I am writing this on a Sunday morning when I ought to be in church, but instead am sitting at a coffee shop table in the center of a park near my house. I am only here after an hour of mental anguish, because I knew I OUGHT to go to church, but I didn’t want to. Well, part of me wanted to. It’s the first Sunday of the month, which is when the church I (half-heartedly) attend does Communion, and Communion is the one thing about church that I find consistently satisfying.
But mostly I didn’t want to. I loathe the process of going to church on my own. Getting ready alone, walking to the metro alone, riding the metro alone, walking several blocks alone, opening the door alone, scanning the seats for a familiar face alone, seeing them sitting in a full seat and therefore finding my own place. Alone. It is hell.
So I didn’t go. But it’s a beautiful day, and I DID want Communion with God, that mysterious practice that reminds me that I cannot do life on my own but must, in some way, consistently take Jesus inside of me as the food I eat and the wine I drink. So I came to this park, and I’m drinking coffee (it felt weird to order wine at 11:00 a.m.), eating a croissant, and reading Gospel by J.D. Greear.
For the past few years, I have been trying to trust that God’s love for me is not dependent upon my actions. So it is lucky that I chose this book, because in the introduction, Greear describes his deteriorating relationship with God in very relatable terms to me, a fellow perfectionistic, legalistic Christian:
My service for God was fervent, but my passions for Him were cold. I certainly didn’t desire to know Him more.
I was tired, and while I would never admit it, I was starting to hate God.
He was the merciless taskmaster always standing over me yelling, “NOT ENOUGH! I want MORE!” He was always there, waving damnation in my face, saying, “If you want My approval, there’s something else you must do.” His constant demands were driving me insane. The more I strived to walk in His ways, the less love I felt for Him. The more closely my feet followed Him, the more my heart ran away.
The middle bit, about God being a taskmaster who demands more, more, more, is my constant fear in faith. That is the God I believed in for so many years, because that is the god that rules my head anyway – the belief that my worth is directly tied to my performance. So in an attempt to appease this taskmaster god, I took good things and made them requirements. Not only would I memorize Scripture…I would memorize the whole book of Romans (I only got through chapter 3)! Not only would I financially support one child through Compassion…I would support another with World Vision! Not only would I share my possessions, I would purposefully give away the things I loved because I feared that I loved them more than I loved God. I would “kiss dating goodbye,” I would go to a Christian college, I would constantly weigh every single action and thought in an attempt to please God.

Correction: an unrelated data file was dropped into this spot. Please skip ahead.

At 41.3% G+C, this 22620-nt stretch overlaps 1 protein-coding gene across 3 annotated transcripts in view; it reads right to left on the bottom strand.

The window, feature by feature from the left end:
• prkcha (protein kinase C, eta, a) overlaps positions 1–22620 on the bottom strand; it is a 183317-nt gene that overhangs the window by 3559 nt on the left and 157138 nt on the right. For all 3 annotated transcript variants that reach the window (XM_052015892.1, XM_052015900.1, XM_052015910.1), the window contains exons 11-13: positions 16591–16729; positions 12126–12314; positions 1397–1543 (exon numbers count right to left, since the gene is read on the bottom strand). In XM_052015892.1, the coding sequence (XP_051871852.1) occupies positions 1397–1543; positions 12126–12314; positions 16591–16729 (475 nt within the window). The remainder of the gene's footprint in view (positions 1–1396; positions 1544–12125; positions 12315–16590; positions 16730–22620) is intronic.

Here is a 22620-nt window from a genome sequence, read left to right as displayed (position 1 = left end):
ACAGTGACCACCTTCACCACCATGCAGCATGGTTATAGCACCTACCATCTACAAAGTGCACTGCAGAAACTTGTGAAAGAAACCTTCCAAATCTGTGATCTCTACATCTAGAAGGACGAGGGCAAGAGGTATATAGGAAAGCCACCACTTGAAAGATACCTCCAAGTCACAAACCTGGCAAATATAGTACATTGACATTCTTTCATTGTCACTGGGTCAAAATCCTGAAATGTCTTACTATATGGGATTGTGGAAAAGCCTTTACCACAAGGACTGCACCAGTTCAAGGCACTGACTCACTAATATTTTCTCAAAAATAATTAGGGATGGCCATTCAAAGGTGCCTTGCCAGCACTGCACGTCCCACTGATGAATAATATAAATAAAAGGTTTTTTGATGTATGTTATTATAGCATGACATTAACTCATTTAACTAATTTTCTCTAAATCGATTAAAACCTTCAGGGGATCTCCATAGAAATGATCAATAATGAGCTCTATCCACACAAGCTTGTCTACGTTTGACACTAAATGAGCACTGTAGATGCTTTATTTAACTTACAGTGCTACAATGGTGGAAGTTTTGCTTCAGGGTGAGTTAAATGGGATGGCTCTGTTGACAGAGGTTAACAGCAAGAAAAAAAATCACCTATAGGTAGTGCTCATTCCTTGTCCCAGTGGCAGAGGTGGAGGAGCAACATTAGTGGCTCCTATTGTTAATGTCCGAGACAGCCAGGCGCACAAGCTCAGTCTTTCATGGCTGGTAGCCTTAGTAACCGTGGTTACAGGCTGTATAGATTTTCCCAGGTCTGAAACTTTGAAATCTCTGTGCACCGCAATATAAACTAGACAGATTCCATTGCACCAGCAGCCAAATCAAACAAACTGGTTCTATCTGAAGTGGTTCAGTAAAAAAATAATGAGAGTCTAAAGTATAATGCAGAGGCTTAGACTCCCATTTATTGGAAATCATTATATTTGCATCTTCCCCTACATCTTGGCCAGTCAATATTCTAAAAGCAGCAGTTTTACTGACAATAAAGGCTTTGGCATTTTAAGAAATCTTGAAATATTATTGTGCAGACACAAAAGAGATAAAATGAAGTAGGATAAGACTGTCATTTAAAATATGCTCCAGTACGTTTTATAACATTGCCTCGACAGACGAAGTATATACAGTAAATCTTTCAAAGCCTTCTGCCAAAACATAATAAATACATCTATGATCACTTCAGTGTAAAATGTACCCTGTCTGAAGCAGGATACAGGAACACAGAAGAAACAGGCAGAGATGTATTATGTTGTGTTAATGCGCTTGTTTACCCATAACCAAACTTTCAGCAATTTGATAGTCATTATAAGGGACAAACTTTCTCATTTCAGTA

Unsurprisingly, like Greear, I started to hate God. Well, okay, my fearful legalistic side is scared of saying “hate.” I definitely resented God. It seemed like all he did was take and take and take. For everything I did for him, he wanted more. His love for me, if it existed, was wildly inconsistent depending upon how well I was attending to my spiritual practices. And my love for him? Well.
The Bible says that we are commanded to love God with our entire heart, body, mind, and soul. But:
How can true love be commanded?
Being commanded to love someone you have no natural affection for becomes wearisome. True love grows as a response to loveliness.
It wasn’t until I studied counseling at seminary that I began to fall in love with God’s loveliness. It was there in Genesis 1, when he commanded humans to rule the earth…just as he rules us, with sacrificial love. It was there in my counseling practicum, when he made me aware of my deepest needs and failures while simultaneously assuring me that these things EQUIPPED me for service rather than hindered me. It was there in my friendships with Michal Ann and Lindsay, who assured me that being a feminist didn’t make me a bad Christian. It was there in Dr. Kreider’s class, when he passionately taught against an interpretation as Philippians 1:23 as an excuse for suicide. It was there in the way he rejected me from jobs and internships, then later brought about the perfect nannying job and the perfect counseling internship I could have ever asked for.
It was there when I didn’t read my Bible and when I didn’t attend church. It was there when I admitted I was a feminist who believed in evolution, and it was there when I embraced my anger, and it was there when I questioned his existence.
My deepest experiences of God’s love are when I DON’T do the things that ought to bring me close to him…and he comes close to me instead. God is good, and when I don’t go to church, he reveals himself to me in other ways, like books and croissants and lattes and cool breezes on a summer morning.
I look forward to the day when going to church doesn’t feel like an insurmountable social obstacle. And I long for the day when I go to church because I want to be with God’s people, not because I think it is something I “ought” to do. But until then, I’ll have a half-assed Communion in the park and write a blog post. Or even more scandalously, I’ll sleep in and do nothing, and God will still love me. And someday, that will sink in, and I will DELIGHT in God the way he delights in me.